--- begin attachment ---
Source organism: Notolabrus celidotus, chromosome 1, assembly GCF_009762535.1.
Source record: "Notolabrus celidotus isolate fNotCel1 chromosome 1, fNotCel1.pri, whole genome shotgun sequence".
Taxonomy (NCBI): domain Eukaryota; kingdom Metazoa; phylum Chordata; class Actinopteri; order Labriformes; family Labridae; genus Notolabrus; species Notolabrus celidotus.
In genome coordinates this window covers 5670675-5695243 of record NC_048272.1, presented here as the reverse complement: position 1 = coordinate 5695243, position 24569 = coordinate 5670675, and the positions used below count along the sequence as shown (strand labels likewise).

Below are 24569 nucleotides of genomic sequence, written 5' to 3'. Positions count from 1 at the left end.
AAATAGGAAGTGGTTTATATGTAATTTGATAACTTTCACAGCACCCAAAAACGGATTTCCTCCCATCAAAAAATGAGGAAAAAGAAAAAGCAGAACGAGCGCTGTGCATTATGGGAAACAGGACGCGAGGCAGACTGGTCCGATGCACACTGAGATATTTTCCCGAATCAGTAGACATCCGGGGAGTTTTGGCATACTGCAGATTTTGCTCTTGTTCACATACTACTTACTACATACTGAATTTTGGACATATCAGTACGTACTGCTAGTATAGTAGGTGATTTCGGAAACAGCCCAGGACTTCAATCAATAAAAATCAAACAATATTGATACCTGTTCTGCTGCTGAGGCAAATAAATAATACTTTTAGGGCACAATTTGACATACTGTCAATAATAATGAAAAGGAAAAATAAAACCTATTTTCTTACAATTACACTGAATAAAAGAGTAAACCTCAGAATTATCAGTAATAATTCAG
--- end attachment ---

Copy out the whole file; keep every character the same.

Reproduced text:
Source organism: Notolabrus celidotus, chromosome 1, assembly GCF_009762535.1.
Source record: "Notolabrus celidotus isolate fNotCel1 chromosome 1, fNotCel1.pri, whole genome shotgun sequence".
Taxonomy (NCBI): domain Eukaryota; kingdom Metazoa; phylum Chordata; class Actinopteri; order Labriformes; family Labridae; genus Notolabrus; species Notolabrus celidotus.
In genome coordinates this window covers 5670675-5695243 of record NC_048272.1, presented here as the reverse complement: position 1 = coordinate 5695243, position 24569 = coordinate 5670675, and the positions used below count along the sequence as shown (strand labels likewise).

Below are 24569 nucleotides of genomic sequence, written 5' to 3'. Positions count from 1 at the left end.
AAATAGGAAGTGGTTTATATGTAATTTGATAACTTTCACAGCACCCAAAAACGGATTTCCTCCCATCAAAAAATGAGGAAAAAGAAAAAGCAGAACGAGCGCTGTGCATTATGGGAAACAGGACGCGAGGCAGACTGGTCCGATGCACACTGAGATATTTTCCCGAATCAGTAGACATCCGGGGAGTTTTGGCATACTGCAGATTTTGCTCTTGTTCACATACTACTTACTACATACTGAATTTTGGACATATCAGTACGTACTGCTAGTATAGTAGGTGATTTCGGAAACAGCCCAGGACTTCAATCAATAAAAATCAAACAATATTGATACCTGTTCTGCTGCTGAGGCAAATAAATAATACTTTTAGGGCACAATTTGACATACTGTCAATAATAATGAAAAGGAAAAATAAAACCTATTTTCTTACAATTACACTGAATAAAAGAGTAAACCTCAGAATTATCAGTAATAATTCAG